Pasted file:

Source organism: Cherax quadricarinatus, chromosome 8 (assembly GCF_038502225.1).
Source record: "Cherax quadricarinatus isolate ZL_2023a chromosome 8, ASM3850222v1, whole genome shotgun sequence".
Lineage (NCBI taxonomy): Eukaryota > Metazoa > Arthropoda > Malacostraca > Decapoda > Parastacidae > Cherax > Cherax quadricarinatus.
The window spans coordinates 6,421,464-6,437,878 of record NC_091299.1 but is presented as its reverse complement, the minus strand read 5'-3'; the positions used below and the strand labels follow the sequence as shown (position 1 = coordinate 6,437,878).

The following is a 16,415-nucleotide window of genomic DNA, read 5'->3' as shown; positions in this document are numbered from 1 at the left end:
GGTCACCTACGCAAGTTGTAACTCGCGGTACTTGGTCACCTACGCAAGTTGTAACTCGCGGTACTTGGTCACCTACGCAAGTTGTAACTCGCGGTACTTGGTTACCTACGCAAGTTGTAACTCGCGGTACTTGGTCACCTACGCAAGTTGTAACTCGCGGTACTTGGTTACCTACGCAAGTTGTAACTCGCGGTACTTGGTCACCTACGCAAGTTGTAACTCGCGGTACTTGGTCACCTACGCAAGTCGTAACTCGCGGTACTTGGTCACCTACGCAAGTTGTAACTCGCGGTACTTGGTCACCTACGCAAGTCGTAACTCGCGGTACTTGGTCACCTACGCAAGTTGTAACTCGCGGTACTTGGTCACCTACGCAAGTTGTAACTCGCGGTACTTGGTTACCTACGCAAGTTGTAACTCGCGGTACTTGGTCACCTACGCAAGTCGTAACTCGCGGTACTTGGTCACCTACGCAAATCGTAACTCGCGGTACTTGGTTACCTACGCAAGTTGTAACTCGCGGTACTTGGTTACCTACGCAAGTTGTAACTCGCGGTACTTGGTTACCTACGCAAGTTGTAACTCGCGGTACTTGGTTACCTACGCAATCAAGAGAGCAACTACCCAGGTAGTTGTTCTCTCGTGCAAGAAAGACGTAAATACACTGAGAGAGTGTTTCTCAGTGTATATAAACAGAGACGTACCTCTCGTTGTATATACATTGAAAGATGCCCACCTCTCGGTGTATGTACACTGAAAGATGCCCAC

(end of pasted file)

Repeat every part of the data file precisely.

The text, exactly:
Source organism: Cherax quadricarinatus, chromosome 8 (assembly GCF_038502225.1).
Source record: "Cherax quadricarinatus isolate ZL_2023a chromosome 8, ASM3850222v1, whole genome shotgun sequence".
Lineage (NCBI taxonomy): Eukaryota > Metazoa > Arthropoda > Malacostraca > Decapoda > Parastacidae > Cherax > Cherax quadricarinatus.
The window spans coordinates 6,421,464-6,437,878 of record NC_091299.1 but is presented as its reverse complement, the minus strand read 5'-3'; the positions used below and the strand labels follow the sequence as shown (position 1 = coordinate 6,437,878).

The following is a 16,415-nucleotide window of genomic DNA, read 5'->3' as shown; positions in this document are numbered from 1 at the left end:
GGTCACCTACGCAAGTTGTAACTCGCGGTACTTGGTCACCTACGCAAGTTGTAACTCGCGGTACTTGGTCACCTACGCAAGTTGTAACTCGCGGTACTTGGTTACCTACGCAAGTTGTAACTCGCGGTACTTGGTCACCTACGCAAGTTGTAACTCGCGGTACTTGGTTACCTACGCAAGTTGTAACTCGCGGTACTTGGTCACCTACGCAAGTTGTAACTCGCGGTACTTGGTCACCTACGCAAGTCGTAACTCGCGGTACTTGGTCACCTACGCAAGTTGTAACTCGCGGTACTTGGTCACCTACGCAAGTCGTAACTCGCGGTACTTGGTCACCTACGCAAGTTGTAACTCGCGGTACTTGGTCACCTACGCAAGTTGTAACTCGCGGTACTTGGTTACCTACGCAAGTTGTAACTCGCGGTACTTGGTCACCTACGCAAGTCGTAACTCGCGGTACTTGGTCACCTACGCAAATCGTAACTCGCGGTACTTGGTTACCTACGCAAGTTGTAACTCGCGGTACTTGGTTACCTACGCAAGTTGTAACTCGCGGTACTTGGTTACCTACGCAAGTTGTAACTCGCGGTACTTGGTTACCTACGCAATCAAGAGAGCAACTACCCAGGTAGTTGTTCTCTCGTGCAAGAAAGACGTAAATACACTGAGAGAGTGTTTCTCAGTGTATATAAACAGAGACGTACCTCTCGTTGTATATACATTGAAAGATGCCCACCTCTCGGTGTATGTACACTGAAAGATGCCCAC